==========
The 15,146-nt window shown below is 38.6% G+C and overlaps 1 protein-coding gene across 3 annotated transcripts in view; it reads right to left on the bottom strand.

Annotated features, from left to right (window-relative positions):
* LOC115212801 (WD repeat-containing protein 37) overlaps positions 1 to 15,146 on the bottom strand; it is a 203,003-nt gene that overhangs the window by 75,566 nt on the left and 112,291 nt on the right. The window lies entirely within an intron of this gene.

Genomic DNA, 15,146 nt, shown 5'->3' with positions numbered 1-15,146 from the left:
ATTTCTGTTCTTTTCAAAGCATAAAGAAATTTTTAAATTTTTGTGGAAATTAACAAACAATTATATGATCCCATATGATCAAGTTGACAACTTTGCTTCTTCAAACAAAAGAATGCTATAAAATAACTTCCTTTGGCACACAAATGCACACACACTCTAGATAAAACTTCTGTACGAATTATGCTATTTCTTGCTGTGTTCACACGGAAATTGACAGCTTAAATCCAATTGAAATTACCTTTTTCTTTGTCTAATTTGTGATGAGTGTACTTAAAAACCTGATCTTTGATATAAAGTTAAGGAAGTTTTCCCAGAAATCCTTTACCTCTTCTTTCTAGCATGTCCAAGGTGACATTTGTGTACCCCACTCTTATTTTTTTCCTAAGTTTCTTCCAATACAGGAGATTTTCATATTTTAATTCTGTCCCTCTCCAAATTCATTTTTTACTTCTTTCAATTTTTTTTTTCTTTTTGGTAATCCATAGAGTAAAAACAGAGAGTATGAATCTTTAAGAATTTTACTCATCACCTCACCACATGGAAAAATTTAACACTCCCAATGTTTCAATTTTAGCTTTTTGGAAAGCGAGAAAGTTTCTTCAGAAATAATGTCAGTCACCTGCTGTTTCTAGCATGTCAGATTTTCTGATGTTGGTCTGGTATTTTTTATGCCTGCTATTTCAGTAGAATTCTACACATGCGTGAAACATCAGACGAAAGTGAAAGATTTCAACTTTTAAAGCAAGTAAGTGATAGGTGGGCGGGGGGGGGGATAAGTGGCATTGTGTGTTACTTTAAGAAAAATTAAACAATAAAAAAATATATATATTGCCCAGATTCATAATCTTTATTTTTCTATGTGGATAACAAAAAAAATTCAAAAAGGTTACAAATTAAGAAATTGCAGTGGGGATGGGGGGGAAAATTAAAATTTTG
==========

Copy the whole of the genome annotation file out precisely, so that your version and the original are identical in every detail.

The 15,146-nt window shown below is 38.6% G+C and overlaps 1 protein-coding gene across 3 annotated transcripts in view; it reads right to left on the bottom strand.

Annotated features, from left to right (window-relative positions):
* LOC115212801 (WD repeat-containing protein 37) overlaps positions 1 to 15,146 on the bottom strand; it is a 203,003-nt gene that overhangs the window by 75,566 nt on the left and 112,291 nt on the right. The window lies entirely within an intron of this gene.

Genomic DNA, 15,146 nt, shown 5'->3' with positions numbered 1-15,146 from the left:
ATTTCTGTTCTTTTCAAAGCATAAAGAAATTTTTAAATTTTTGTGGAAATTAACAAACAATTATATGATCCCATATGATCAAGTTGACAACTTTGCTTCTTCAAACAAAAGAATGCTATAAAATAACTTCCTTTGGCACACAAATGCACACACACTCTAGATAAAACTTCTGTACGAATTATGCTATTTCTTGCTGTGTTCACACGGAAATTGACAGCTTAAATCCAATTGAAATTACCTTTTTCTTTGTCTAATTTGTGATGAGTGTACTTAAAAACCTGATCTTTGATATAAAGTTAAGGAAGTTTTCCCAGAAATCCTTTACCTCTTCTTTCTAGCATGTCCAAGGTGACATTTGTGTACCCCACTCTTATTTTTTTCCTAAGTTTCTTCCAATACAGGAGATTTTCATATTTTAATTCTGTCCCTCTCCAAATTCATTTTTTACTTCTTTCAATTTTTTTTTTCTTTTTGGTAATCCATAGAGTAAAAACAGAGAGTATGAATCTTTAAGAATTTTACTCATCACCTCACCACATGGAAAAATTTAACACTCCCAATGTTTCAATTTTAGCTTTTTGGAAAGCGAGAAAGTTTCTTCAGAAATAATGTCAGTCACCTGCTGTTTCTAGCATGTCAGATTTTCTGATGTTGGTCTGGTATTTTTTATGCCTGCTATTTCAGTAGAATTCTACACATGCGTGAAACATCAGACGAAAGTGAAAGATTTCAACTTTTAAAGCAAGTAAGTGATAGGTGGGCGGGGGGGGGGATAAGTGGCATTGTGTGTTACTTTAAGAAAAATTAAACAATAAAAAAATATATATATTGCCCAGATTCATAATCTTTATTTTTCTATGTGGATAACAAAAAAAATTCAAAAAGGTTACAAATTAAGAAATTGCAGTGGGGATGGGGGGGAAAATTAAAATTTTG